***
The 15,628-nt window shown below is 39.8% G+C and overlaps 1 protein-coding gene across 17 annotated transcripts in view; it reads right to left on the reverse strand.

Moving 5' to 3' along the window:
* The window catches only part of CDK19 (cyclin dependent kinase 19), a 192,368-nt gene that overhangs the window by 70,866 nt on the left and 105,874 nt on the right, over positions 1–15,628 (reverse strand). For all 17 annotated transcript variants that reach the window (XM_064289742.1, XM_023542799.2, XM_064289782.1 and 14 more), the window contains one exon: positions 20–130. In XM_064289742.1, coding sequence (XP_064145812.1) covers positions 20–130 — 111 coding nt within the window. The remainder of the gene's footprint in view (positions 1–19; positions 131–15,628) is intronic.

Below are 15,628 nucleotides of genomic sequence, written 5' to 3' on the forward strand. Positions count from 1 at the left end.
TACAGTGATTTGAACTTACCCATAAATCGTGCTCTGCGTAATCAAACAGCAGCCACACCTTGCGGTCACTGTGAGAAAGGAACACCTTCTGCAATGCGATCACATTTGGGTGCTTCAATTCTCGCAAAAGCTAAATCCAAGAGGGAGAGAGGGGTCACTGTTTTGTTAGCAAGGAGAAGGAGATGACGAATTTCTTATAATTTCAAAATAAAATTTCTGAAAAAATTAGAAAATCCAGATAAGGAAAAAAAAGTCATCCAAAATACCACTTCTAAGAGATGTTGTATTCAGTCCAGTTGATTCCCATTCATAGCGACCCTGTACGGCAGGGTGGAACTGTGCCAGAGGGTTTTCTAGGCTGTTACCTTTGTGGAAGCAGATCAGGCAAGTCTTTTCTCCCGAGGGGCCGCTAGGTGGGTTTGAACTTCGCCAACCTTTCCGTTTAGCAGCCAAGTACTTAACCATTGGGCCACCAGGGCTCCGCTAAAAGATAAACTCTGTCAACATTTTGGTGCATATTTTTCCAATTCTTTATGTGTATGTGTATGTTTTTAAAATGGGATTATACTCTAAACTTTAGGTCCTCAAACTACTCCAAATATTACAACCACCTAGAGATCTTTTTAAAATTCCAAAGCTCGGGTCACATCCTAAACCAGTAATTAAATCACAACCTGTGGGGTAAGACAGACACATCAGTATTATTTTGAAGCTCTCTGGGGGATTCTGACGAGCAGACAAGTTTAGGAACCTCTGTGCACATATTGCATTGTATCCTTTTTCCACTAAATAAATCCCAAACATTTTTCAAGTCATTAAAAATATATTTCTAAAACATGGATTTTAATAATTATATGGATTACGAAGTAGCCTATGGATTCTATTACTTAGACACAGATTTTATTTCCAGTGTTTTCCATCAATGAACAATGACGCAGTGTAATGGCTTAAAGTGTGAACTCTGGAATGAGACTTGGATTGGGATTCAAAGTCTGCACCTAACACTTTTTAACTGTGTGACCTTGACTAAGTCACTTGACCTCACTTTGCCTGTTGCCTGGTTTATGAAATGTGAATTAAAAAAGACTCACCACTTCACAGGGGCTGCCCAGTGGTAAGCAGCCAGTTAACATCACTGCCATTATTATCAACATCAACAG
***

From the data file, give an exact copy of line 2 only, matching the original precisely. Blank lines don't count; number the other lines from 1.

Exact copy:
Moving 5' to 3' along the window: